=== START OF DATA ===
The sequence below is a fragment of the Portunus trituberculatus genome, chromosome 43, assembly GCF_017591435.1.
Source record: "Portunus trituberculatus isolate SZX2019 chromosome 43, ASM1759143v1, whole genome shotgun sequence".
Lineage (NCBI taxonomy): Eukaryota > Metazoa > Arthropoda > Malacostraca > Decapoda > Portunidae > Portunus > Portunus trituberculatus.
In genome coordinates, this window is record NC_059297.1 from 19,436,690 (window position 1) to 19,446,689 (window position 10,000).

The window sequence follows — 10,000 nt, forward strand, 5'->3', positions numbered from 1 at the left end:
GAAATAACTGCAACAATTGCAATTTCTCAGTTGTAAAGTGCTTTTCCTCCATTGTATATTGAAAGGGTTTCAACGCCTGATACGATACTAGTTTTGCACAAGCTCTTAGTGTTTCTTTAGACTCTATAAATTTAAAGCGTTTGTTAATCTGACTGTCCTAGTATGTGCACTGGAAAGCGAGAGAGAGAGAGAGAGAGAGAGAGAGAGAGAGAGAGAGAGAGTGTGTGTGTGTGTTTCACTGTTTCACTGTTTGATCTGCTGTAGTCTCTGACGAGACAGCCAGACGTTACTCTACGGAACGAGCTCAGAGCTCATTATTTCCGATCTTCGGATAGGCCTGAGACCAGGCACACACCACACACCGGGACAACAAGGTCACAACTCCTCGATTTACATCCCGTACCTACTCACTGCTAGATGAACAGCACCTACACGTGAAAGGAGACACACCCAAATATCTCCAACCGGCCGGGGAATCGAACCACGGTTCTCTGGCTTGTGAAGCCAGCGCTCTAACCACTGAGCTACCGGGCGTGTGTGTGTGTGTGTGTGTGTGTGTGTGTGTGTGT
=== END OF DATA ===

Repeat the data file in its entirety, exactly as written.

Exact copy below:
The sequence below is a fragment of the Portunus trituberculatus genome, chromosome 43, assembly GCF_017591435.1.
Source record: "Portunus trituberculatus isolate SZX2019 chromosome 43, ASM1759143v1, whole genome shotgun sequence".
Lineage (NCBI taxonomy): Eukaryota > Metazoa > Arthropoda > Malacostraca > Decapoda > Portunidae > Portunus > Portunus trituberculatus.
In genome coordinates, this window is record NC_059297.1 from 19,436,690 (window position 1) to 19,446,689 (window position 10,000).

The window sequence follows — 10,000 nt, forward strand, 5'->3', positions numbered from 1 at the left end:
GAAATAACTGCAACAATTGCAATTTCTCAGTTGTAAAGTGCTTTTCCTCCATTGTATATTGAAAGGGTTTCAACGCCTGATACGATACTAGTTTTGCACAAGCTCTTAGTGTTTCTTTAGACTCTATAAATTTAAAGCGTTTGTTAATCTGACTGTCCTAGTATGTGCACTGGAAAGCGAGAGAGAGAGAGAGAGAGAGAGAGAGAGAGAGAGAGAGAGAGTGTGTGTGTGTGTTTCACTGTTTCACTGTTTGATCTGCTGTAGTCTCTGACGAGACAGCCAGACGTTACTCTACGGAACGAGCTCAGAGCTCATTATTTCCGATCTTCGGATAGGCCTGAGACCAGGCACACACCACACACCGGGACAACAAGGTCACAACTCCTCGATTTACATCCCGTACCTACTCACTGCTAGATGAACAGCACCTACACGTGAAAGGAGACACACCCAAATATCTCCAACCGGCCGGGGAATCGAACCACGGTTCTCTGGCTTGTGAAGCCAGCGCTCTAACCACTGAGCTACCGGGCGTGTGTGTGTGTGTGTGTGTGTGTGTGTGTGTGTGT